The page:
the newsletter of tbd consultants - 1st qtr 2012
Jobs and Education
The unemployment problem refuses to go away at more than a slow crawl, and in this article we look at how education can help the current situation and how its need will grow in future.
In this article we look at the movement towards green buildings in schools, the different certification routes that currently exist, and at the positive effects such schools can have on students.
If you have ever taken part in an online meeting, or used some form of remote access to connect to your office or home computer, then you have used some of the technology that helps make virtual classrooms possible. If you work in a hospital or some other environment where staff has to abide by strict compliance laws, then you will very likely have taken part in a virtual classroom, because that is a popular way of serving up refresher courses on compliance and other subjects.
Virtual, or online, classrooms make use of that very popular medium – the Internet. Just watch the number of people pecking away at their smartphones and tablets as you commute on the metro line, and you can see how easy it can be to use that medium to serve a very wide portion of the population. The system can also let students work at their own pace, so students do not have to feel left behind, or end up being frustrated by being slowed down.
Virtual classrooms can provide more than just the courses themselves, with real-time communication, chat rooms, breakout rooms, and other facilities often being made available. Virtual classrooms build on the history of distance education and correspondence courses by providing a more immediate solution and adding the ability to have interaction with lecturers and other students. That interaction may not always be instantaneous, but it is far quicker than waiting for the mail.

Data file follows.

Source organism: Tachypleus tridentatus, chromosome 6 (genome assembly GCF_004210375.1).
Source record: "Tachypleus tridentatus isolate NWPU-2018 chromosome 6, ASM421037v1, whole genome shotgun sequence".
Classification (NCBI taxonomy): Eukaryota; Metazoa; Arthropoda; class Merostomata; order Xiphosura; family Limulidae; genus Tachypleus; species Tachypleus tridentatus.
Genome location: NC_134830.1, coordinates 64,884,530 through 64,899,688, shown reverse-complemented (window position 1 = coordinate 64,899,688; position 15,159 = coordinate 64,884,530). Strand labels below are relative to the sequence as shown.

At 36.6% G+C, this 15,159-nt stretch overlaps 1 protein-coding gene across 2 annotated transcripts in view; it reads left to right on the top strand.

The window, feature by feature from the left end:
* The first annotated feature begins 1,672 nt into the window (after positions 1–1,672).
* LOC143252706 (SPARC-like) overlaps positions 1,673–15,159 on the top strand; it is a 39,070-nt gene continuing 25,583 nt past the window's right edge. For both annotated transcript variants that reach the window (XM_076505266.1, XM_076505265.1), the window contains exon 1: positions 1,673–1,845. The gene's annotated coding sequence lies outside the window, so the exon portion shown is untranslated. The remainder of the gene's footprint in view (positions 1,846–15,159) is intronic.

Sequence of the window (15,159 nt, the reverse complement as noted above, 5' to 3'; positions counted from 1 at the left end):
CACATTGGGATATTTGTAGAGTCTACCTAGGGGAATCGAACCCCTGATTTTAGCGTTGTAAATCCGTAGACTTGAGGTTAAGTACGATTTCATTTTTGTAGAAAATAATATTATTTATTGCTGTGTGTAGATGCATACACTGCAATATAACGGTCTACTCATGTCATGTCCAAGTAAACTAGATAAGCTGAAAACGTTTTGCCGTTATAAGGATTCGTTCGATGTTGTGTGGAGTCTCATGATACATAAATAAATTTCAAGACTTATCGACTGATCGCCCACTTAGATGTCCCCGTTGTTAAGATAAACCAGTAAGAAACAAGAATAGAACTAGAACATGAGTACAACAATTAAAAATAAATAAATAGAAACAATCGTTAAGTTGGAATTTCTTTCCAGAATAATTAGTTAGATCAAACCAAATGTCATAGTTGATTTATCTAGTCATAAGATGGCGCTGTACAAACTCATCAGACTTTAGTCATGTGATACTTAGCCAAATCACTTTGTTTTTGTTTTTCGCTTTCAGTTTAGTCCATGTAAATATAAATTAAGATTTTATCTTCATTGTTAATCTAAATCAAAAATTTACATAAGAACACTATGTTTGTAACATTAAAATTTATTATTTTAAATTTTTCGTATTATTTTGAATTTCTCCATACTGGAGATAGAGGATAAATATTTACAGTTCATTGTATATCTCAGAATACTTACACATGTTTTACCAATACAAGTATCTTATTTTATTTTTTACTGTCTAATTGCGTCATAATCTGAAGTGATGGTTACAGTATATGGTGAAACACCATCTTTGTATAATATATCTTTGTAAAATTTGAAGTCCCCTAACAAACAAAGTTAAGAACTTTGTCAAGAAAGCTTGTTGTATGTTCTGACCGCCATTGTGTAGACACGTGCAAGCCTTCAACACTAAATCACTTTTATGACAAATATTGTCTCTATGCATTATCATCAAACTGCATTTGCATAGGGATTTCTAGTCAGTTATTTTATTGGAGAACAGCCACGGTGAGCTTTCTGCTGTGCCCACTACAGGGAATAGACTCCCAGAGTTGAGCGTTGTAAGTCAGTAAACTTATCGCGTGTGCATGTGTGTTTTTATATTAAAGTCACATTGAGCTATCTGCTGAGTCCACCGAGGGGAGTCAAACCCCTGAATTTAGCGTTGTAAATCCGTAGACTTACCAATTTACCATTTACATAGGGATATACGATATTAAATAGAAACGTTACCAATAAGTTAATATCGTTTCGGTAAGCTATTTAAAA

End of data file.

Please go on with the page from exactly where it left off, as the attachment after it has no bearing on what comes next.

The use of virtual classrooms does not have to be separate from traditional teaching institutions. One idea that has been tried in schools is effectively reversing the normal classwork/homework sequence by making the lectures and reading material available online for students to study outside of school, and then to do the practical work (that traditionally would be ‘homework’) in class where the teacher is available to assist and encourage. Also, universities sometimes make lectures available online as video and/or audio presentations, so students can view or listen to them at any time, replay sections if necessary, or pause them to research an interesting point.
In the physical classroom a related technology, virtual desktop, can also be used. This allows cheaper so-called dumb-terminals being used by students instead of more expensive PCs. The terminals do not have hard drives nor do they require normal operating systems or software to be installed directly on them. Instead, they work over the network utilizing software on the central server, where there is the added advantage of closer control over virus protection, etc. So this saves on the initial cost of the computer/terminal itself, and also gives savings in relation to the ongoing maintenance costs by IT staff.
The technology of virtual classrooms also allows educators to reach out to students who would be otherwise inaccessible, and bring students and lectures together from around the world. For instance, an online university, The University of the People, provides courses free of tuition that are available to anyone around the world who has an Internet connection.
At the Techonomy 2010 conference at Lake Tahoe, CA, Bill Gates voiced the opinion that in five years the best lectures in the world will be available on the Web for free. Now we need to encourage the upcoming generation to be interested in availing themselves of these resources that are even now becoming available.
Design consultant: Katie Levine of Vallance, Inc.